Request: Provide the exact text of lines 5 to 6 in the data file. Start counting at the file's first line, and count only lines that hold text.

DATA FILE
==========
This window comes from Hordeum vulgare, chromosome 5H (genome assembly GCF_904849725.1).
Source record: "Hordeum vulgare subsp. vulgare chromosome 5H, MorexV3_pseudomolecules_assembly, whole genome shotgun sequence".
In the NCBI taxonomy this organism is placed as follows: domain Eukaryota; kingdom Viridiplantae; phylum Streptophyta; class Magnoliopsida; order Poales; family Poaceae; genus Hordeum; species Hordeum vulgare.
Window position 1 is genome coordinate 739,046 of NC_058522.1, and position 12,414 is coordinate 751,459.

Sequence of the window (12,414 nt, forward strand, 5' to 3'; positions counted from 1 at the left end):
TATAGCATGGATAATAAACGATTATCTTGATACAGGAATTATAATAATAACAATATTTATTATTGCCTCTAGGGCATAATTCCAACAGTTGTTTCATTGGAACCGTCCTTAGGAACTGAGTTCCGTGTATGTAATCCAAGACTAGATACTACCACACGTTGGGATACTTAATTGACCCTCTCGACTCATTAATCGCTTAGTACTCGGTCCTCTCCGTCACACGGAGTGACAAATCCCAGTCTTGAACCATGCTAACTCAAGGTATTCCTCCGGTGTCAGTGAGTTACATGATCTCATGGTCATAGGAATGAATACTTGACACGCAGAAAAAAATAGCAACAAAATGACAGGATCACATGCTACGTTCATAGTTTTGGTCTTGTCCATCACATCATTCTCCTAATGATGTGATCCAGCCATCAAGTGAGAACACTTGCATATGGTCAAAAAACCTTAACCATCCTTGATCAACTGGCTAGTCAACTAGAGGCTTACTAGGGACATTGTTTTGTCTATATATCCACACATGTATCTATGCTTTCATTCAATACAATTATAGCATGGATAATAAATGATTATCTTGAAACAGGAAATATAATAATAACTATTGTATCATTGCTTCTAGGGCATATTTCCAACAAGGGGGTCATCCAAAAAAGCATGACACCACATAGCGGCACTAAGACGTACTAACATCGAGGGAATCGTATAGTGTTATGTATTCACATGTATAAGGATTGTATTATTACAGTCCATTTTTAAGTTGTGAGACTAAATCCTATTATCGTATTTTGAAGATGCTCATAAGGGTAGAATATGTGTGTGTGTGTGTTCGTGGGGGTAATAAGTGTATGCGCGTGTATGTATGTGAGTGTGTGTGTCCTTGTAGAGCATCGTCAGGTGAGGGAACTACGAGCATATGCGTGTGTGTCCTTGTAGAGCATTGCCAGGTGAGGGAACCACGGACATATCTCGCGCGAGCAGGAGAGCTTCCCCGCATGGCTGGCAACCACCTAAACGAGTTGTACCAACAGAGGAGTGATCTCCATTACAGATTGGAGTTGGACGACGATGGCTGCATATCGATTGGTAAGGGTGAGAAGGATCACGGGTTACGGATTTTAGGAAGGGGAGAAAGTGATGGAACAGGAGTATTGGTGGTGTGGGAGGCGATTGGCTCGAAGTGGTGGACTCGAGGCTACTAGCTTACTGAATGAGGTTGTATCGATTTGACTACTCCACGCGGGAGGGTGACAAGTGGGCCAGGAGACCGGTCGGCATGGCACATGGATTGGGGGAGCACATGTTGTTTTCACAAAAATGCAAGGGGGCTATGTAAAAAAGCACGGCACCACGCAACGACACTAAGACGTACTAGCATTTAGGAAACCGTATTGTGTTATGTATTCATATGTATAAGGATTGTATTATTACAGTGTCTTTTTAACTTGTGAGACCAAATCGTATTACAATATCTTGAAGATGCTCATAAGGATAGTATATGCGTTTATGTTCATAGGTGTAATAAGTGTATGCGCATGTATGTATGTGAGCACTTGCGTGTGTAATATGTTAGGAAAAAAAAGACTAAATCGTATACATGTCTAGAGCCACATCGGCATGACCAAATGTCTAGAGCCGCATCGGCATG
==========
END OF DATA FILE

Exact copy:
Sequence of the window (12,414 nt, forward strand, 5' to 3'; positions counted from 1 at the left end):
TATAGCATGGATAATAAACGATTATCTTGATACAGGAATTATAATAATAACAATATTTATTATTGCCTCTAGGGCATAATTCCAACAGTTGTTTCATTGGAACCGTCCTTAGGAACTGAGTTCCGTGTATGTAATCCAAGACTAGATACTACCACACGTTGGGATACTTAATTGACCCTCTCGACTCATTAATCGCTTAGTACTCGGTCCTCTCCGTCACACGGAGTGACAAATCCCAGTCTTGAACCATGCTAACTCAAGGTATTCCTCCGGTGTCAGTGAGTTACATGATCTCATGGTCATAGGAATGAATACTTGACACGCAGAAAAAAATAGCAACAAAATGACAGGATCACATGCTACGTTCATAGTTTTGGTCTTGTCCATCACATCATTCTCCTAATGATGTGATCCAGCCATCAAGTGAGAACACTTGCATATGGTCAAAAAACCTTAACCATCCTTGATCAACTGGCTAGTCAACTAGAGGCTTACTAGGGACATTGTTTTGTCTATATATCCACACATGTATCTATGCTTTCATTCAATACAATTATAGCATGGATAATAAATGATTATCTTGAAACAGGAAATATAATAATAACTATTGTATCATTGCTTCTAGGGCATATTTCCAACAAGGGGGTCATCCAAAAAAGCATGACACCACATAGCGGCACTAAGACGTACTAACATCGAGGGAATCGTATAGTGTTATGTATTCACATGTATAAGGATTGTATTATTACAGTCCATTTTTAAGTTGTGAGACTAAATCCTATTATCGTATTTTGAAGATGCTCATAAGGGTAGAATATGTGTGTGTGTGTGTTCGTGGGGGTAATAAGTGTATGCGCGTGTATGTATGTGAGTGTGTGTGTCCTTGTAGAGCATCGTCAGGTGAGGGAACTACGAGCATATGCGTGTGTGTCCTTGTAGAGCATTGCCAGGTGAGGGAACCACGGACATATCTCGCGCGAGCAGGAGAGCTTCCCCGCATGGCTGGCAACCACCTAAACGAGTTGTACCAACAGAGGAGTGATCTCCATTACAGATTGGAGTTGGACGACGATGGCTGCATATCGATTGGTAAGGGTGAGAAGGATCACGGGTTACGGATTTTAGGAAGGGGAGAAAGTGATGGAACAGGAGTATTGGTGGTGTGGGAGGCGATTGGCTCGAAGTGGTGGACTCGAGGCTACTAGCTTACTGAATGAGGTTGTATCGATTTGACTACTCCACGCGGGAGGGTGACAAGTGGGCCAGGAGACCGGTCGGCATGGCACATGGATTGGGGGAGCACATGTTGTTTTCACAAAAATGCAAGGGGGCTATGTAAAAAAGCACGGCACCACGCAACGACACTAAGACGTACTAGCATTTAGGAAACCGTATTGTGTTATGTATTCATATGTATAAGGATTGTATTATTACAGTGTCTTTTTAACTTGTGAGACCAAATCGTATTACAATATCTTGAAGATGCTCATAAGGATAGTATATGCGTTTATGTTCATAGGTGTAATAAGTGTATGCGCATGTATGTATGTGAGCACTTGCGTGTGTAATATGTTAGGAAAAAAAAGACTAAATCGTATACATGTCTAGAGCCACATCGGCATGACCAAATGTCTAGAGCCGCATCGGCATG